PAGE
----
UEFA rejects Super League court order to drop fines for Premier League big six

A Spanish judge had tried to order European football’s governing body UEFA to abandon their disciplinary actions against the 12 sides responsible for the European Super League proposals

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European Super League: Will football ever be harmonious?

Judge Manuel Ruiz de Lara has had his order for all sanctions against the 12 clubs behind the European Super League to be dropped rejected by UEFA.

The judge, who presides over a commercial court in Madrid, made an order on Friday demanding that UEFA issue a statement on their website declaring that all financial and sporting penalties against the dozen of clubs would be dropped with immediate effect.

However, it appears unlikely that UEFA will abide by the ruling, as they are confident all of their actions will be justified by the European court.

UEFA have reportedly claimed they are not particularly concerned about rumours that those behind the European Super League were planning to revamp the tournament to ensure it is not a closed competition.

The European Super League was met with fierce backlash when first proposed


NurPhoto/PA Images)

One source told The Times : “The Super League idea is dead, the fans killed it and there is not going to be a resurrection.”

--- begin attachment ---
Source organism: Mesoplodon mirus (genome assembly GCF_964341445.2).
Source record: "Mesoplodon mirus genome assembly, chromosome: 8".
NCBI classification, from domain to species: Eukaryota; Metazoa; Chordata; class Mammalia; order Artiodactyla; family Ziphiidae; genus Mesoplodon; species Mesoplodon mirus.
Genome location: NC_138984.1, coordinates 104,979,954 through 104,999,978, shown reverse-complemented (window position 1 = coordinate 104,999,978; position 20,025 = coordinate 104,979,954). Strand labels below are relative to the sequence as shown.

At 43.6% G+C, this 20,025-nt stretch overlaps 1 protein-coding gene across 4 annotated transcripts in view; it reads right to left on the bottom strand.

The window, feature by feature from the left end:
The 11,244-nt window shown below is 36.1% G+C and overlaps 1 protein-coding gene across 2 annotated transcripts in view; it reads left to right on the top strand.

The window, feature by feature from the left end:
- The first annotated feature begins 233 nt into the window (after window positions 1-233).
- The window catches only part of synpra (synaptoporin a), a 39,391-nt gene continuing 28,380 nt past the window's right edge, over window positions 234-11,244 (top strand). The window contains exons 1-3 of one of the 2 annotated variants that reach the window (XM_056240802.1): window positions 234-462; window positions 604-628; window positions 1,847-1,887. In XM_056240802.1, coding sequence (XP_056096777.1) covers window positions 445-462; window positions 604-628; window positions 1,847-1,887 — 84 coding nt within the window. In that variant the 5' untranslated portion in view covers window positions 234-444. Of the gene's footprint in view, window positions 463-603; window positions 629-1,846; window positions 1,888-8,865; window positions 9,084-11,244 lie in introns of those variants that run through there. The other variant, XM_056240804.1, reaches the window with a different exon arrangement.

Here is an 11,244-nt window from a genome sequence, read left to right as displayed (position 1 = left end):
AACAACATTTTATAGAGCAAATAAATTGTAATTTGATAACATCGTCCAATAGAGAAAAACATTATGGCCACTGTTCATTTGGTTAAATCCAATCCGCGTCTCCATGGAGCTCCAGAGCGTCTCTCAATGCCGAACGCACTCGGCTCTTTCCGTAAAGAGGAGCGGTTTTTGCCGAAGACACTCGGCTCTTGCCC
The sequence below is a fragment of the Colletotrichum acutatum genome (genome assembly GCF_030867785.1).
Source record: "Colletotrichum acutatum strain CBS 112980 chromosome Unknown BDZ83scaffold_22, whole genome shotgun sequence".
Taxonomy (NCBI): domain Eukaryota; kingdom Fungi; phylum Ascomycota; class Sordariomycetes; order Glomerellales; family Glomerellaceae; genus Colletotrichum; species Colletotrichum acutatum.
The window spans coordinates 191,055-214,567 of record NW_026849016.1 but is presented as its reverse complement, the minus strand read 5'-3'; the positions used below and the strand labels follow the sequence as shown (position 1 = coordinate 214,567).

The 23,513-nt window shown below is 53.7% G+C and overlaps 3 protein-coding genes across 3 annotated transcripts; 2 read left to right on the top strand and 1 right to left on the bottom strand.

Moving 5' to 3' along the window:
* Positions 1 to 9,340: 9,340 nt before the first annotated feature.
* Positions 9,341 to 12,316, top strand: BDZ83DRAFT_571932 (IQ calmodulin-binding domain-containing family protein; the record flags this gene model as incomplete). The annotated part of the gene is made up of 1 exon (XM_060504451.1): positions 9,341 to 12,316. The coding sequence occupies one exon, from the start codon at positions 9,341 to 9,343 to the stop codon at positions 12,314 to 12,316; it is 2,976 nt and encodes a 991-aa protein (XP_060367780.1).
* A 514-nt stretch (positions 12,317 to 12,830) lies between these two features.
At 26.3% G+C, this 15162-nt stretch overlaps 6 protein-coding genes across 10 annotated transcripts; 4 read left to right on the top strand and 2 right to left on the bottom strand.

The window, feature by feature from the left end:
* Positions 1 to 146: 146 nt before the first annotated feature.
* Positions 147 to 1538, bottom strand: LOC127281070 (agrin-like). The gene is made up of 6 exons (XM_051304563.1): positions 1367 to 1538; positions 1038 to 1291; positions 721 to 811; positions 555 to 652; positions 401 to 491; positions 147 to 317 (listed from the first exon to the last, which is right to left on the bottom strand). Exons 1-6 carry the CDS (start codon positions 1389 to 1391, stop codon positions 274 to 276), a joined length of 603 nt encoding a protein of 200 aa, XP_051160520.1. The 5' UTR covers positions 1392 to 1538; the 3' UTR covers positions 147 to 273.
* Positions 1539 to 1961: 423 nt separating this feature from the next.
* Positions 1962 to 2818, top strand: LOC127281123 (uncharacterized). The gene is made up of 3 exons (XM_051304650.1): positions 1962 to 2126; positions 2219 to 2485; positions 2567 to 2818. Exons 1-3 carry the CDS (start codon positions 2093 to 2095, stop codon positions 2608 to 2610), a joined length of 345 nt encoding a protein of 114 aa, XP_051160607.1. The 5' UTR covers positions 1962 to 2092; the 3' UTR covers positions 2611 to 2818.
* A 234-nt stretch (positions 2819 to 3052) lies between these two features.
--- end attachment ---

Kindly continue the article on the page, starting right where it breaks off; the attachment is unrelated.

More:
The football world was rocked back earlier in the year when 12 sides, including the Premier League’s ‘big six’, aimed to form a breakaway tournament in which the most famous and prestigious clubs on the continent would face off without the fear of relegation or elimination.

As punishment for the stunt, nine of the 12 sides involved struck a deal with UEFA which saw them agree to contribute €15m (£13m) to youth and grassroots football, and to forfeit 5 per cent of UEFA competition revenue for a single season.

The Premier League outfits involved, Arsenal, Chelsea, Liverpool, Manchester City, Manchester United and Tottenham Hotspur also agreed to make a combined goodwill payment of just over £22m to support grassroots and community projects.

The deal also stated how if any Prem side tried to force through a similar move to the Super League, they would be docked a staggering 30 points and fined £25m.

The decision to order UEFA to drop these rules has been dubbed a “joke” by Javier Tebas, the president of La Liga and a UEFA executive committee member.

Should UEFA drop their punishment for the sides involved in the European Super League? Have your say here.

The Premier League’s Big Six would face a 30-point deduction if they tried to join a Super League style competition again



Tebas claimed: “It’s the same judge as always, so he was always going to rule in a similar fashion, there’s a lot of jokes going on in that court.”

Though the Madrid ruling has warned any breach of its injunction could lead to fines or criminal charges, UEFA are based in Switzerland, not part of the European Union and therefore do not have to adhere to the court’s jurisdiction.

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